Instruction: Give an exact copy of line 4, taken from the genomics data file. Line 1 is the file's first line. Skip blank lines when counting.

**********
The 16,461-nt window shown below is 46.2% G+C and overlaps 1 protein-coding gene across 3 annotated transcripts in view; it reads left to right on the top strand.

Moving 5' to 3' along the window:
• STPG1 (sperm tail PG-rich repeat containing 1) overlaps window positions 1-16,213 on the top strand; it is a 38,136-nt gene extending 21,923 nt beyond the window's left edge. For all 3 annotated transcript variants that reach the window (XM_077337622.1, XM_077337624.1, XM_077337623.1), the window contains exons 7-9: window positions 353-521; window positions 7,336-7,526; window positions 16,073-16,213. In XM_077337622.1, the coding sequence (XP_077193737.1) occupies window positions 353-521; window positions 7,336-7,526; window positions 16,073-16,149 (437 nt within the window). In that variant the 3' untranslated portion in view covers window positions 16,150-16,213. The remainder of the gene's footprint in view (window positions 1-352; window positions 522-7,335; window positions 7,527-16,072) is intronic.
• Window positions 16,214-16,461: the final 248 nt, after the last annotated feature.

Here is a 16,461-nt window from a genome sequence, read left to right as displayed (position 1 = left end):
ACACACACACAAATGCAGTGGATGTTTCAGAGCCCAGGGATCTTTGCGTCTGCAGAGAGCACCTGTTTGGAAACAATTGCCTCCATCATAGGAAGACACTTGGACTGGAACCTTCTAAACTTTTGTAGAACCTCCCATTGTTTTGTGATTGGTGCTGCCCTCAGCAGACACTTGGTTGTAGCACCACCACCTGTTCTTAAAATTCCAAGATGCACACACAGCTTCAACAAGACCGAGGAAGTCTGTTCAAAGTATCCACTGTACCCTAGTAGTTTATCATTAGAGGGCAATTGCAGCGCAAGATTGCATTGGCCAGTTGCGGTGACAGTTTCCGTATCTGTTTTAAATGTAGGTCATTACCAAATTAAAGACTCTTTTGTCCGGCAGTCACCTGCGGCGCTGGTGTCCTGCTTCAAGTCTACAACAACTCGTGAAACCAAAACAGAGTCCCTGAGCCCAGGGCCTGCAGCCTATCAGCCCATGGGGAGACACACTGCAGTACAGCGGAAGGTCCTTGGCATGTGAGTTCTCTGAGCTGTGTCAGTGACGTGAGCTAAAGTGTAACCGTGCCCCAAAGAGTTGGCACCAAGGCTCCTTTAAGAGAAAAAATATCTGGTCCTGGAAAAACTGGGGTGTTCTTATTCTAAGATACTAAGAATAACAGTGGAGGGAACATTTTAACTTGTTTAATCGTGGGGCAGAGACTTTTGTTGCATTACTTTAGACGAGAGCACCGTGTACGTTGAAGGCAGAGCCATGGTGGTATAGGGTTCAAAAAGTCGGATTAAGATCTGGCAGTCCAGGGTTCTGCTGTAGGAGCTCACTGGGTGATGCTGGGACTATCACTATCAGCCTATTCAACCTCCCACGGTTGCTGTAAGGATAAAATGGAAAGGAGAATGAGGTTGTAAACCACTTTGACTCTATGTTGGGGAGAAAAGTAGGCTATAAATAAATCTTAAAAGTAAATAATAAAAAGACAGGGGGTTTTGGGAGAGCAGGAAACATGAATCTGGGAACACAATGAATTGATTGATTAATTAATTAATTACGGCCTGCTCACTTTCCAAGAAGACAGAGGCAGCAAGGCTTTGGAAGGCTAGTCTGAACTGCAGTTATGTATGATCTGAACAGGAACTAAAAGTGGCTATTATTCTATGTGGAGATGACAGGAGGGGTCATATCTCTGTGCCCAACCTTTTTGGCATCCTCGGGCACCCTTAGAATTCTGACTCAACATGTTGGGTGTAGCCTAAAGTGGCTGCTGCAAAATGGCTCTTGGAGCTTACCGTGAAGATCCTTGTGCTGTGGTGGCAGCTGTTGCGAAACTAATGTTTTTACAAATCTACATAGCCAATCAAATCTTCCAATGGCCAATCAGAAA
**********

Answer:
• Window positions 16,214-16,461: the final 248 nt, after the last annotated feature.